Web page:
Pheasants Nest poultry farm approved

New farm: A large-scale poultry farm will be built in Pheasants Nest despite concerns raised by neighbouring residents.
New farm: A large-scale poultry farm will be built in Pheasants Nest despite concerns raised by neighbouring residents.

A poultry farm housing 315,000 chickens has been given the green light in Pheasants Nest.

The development application for the large chicken farm on Mockingbird Road was presented to the Wollondilly Local Planning Panel last month.

The panel decided to approve the development despite concerns raised by residents.

Pheasants Nest resident Pam Newton was disappointed by the plans for the farm.

"I urged the council to refuse this development proposal based on the global evidence that intensive animal agriculture is extremely harmful to animals, our environment and people," she said.

"Chickens are the most abused and exploited farm animals around the world.

"No amount of council consent conditions will ever adequately protect the animals involved, our environment or people including the local community and those employed in these intensive sheds.

"Once approved, this cannot be undone and the risks and impacts begin from the outset."

Plans for the $6.5 million project include seven poultry sheds housing 45,000 chickens each, a machinery shed, a litter shed, a composting shed, a workers amenity building, two earth dams and associated infrastructure.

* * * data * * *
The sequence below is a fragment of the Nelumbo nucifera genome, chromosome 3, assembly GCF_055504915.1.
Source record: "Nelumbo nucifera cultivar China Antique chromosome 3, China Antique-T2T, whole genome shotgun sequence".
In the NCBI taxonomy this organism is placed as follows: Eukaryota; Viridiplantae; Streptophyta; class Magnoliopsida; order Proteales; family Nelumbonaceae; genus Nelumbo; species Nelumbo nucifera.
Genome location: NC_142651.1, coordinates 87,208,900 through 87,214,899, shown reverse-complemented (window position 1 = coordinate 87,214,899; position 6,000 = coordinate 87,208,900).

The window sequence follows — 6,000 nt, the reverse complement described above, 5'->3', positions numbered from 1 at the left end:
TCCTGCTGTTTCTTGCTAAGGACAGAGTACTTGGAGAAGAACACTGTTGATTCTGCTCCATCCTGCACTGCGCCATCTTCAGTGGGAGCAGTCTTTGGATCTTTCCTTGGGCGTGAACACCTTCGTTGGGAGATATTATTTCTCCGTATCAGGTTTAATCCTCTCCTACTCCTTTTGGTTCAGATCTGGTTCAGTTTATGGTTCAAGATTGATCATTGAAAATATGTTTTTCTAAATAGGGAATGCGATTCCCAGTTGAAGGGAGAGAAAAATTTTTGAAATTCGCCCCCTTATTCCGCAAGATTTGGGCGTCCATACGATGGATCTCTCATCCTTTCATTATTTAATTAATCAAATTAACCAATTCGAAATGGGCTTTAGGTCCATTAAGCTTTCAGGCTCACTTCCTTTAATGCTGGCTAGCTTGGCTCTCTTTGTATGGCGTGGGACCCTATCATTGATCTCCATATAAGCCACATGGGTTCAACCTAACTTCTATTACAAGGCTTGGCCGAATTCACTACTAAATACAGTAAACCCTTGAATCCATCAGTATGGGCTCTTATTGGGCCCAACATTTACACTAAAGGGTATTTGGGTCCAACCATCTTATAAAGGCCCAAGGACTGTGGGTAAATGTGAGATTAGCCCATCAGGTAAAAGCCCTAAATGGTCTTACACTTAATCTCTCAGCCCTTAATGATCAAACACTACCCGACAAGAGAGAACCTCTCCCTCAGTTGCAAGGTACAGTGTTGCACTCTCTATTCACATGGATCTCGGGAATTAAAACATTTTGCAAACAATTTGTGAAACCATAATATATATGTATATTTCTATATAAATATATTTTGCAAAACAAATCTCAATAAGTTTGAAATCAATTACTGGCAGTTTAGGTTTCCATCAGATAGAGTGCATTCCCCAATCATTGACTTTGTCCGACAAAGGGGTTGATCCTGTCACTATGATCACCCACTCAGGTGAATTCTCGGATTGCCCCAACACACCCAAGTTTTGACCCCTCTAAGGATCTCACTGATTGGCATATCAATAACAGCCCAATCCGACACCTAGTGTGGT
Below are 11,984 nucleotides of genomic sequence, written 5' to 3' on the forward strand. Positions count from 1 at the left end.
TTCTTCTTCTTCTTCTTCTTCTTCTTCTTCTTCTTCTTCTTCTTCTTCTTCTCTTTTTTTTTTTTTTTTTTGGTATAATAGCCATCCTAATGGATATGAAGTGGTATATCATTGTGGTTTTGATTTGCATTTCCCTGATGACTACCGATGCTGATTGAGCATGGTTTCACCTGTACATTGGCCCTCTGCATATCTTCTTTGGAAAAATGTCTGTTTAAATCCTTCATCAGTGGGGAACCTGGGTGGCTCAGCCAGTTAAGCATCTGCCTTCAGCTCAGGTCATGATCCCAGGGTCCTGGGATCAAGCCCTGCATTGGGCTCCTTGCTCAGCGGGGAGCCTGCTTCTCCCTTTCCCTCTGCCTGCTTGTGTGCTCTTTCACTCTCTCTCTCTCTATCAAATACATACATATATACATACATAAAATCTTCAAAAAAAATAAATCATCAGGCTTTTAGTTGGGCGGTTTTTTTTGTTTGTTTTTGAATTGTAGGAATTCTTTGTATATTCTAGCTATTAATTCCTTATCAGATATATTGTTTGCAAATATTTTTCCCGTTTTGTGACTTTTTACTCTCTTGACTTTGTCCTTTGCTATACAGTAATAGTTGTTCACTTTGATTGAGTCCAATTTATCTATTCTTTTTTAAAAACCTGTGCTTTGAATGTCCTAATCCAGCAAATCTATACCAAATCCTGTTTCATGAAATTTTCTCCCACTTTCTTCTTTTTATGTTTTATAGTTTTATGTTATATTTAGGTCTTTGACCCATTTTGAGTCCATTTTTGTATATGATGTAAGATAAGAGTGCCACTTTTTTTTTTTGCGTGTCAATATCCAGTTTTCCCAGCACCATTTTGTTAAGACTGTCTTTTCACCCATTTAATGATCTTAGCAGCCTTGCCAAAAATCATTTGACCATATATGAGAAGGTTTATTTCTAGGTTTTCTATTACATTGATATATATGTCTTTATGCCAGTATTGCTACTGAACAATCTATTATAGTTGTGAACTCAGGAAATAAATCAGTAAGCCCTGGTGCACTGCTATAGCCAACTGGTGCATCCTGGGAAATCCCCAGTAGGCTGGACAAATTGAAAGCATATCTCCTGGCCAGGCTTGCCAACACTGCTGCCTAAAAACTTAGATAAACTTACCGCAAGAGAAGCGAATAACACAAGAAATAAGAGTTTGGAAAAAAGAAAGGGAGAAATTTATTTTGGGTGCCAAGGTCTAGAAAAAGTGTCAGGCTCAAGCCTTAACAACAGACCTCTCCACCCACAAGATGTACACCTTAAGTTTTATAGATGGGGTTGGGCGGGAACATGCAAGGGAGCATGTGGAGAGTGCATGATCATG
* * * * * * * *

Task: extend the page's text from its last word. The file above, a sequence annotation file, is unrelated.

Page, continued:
The 16-hectare property is currently used for market gardening.

Chickens are the most abused and exploited farm animals around the world.

Pam Newton

Residents said noise, smell and waste management were some of their biggest issues with the poultry farm.

People also raised concerns with traffic management stating that the roads were not suitable for numerous truck movements.

Some nearby farmers raised concerns about biosecurity threats to their animals.

However a NSW Department of Primary Industries spokesman said the concerns were unfounded.

"We cannot assert that the proposed development would empirically increase a biosecurity risk to the existing breeder farms," he said.

The panel approved the development as it complied with the rural guidelines for use of the site.

The panel said the concerns raised by residents were adequately addressed in the report and the proposal was compliant with state and council planning policies.